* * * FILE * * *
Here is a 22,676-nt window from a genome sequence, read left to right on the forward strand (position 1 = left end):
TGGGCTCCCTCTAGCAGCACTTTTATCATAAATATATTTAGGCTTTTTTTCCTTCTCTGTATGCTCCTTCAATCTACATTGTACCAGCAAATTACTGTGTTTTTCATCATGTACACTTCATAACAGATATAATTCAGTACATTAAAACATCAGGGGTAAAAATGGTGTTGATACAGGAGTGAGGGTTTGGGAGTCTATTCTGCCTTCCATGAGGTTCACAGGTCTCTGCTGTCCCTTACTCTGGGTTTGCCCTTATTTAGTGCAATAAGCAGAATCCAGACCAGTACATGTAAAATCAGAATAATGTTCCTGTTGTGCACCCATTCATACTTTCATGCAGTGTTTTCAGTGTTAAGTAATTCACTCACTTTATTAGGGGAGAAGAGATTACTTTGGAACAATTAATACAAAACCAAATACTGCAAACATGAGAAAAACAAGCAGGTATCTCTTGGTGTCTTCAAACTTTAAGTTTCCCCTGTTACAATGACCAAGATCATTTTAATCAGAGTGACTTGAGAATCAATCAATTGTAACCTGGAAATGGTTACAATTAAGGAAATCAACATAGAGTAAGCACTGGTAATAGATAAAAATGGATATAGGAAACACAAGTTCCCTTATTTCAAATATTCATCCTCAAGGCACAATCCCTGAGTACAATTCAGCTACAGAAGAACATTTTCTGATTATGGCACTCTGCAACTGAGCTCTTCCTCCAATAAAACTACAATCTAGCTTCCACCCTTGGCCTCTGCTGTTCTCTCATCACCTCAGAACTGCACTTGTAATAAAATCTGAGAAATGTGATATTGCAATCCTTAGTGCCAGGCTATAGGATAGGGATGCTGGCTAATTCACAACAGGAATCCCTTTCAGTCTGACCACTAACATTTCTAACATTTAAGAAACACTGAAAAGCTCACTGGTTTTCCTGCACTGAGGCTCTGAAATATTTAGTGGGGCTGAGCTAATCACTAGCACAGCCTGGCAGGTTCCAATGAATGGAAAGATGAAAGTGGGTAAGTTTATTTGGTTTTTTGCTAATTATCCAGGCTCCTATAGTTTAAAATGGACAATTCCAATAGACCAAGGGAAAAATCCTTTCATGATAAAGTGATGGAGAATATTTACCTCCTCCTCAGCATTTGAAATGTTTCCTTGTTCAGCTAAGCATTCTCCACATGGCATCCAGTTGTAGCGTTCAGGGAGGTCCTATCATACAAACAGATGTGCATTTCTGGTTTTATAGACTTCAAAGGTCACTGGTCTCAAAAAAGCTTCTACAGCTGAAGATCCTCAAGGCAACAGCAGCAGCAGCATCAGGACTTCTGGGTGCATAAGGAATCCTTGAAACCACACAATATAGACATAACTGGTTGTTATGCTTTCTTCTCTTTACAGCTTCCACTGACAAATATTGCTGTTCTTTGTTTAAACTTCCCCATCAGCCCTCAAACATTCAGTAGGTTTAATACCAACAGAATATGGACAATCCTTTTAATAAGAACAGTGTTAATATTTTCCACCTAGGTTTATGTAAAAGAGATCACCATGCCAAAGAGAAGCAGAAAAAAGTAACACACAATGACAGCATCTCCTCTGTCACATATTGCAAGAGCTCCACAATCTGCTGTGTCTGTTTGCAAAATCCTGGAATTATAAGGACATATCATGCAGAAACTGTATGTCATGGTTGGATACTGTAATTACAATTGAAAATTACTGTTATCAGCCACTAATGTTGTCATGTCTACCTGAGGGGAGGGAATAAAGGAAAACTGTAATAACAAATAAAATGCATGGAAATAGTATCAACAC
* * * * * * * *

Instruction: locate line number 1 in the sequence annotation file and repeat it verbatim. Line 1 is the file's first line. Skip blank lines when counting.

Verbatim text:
Here is a 22,676-nt window from a genome sequence, read left to right on the forward strand (position 1 = left end):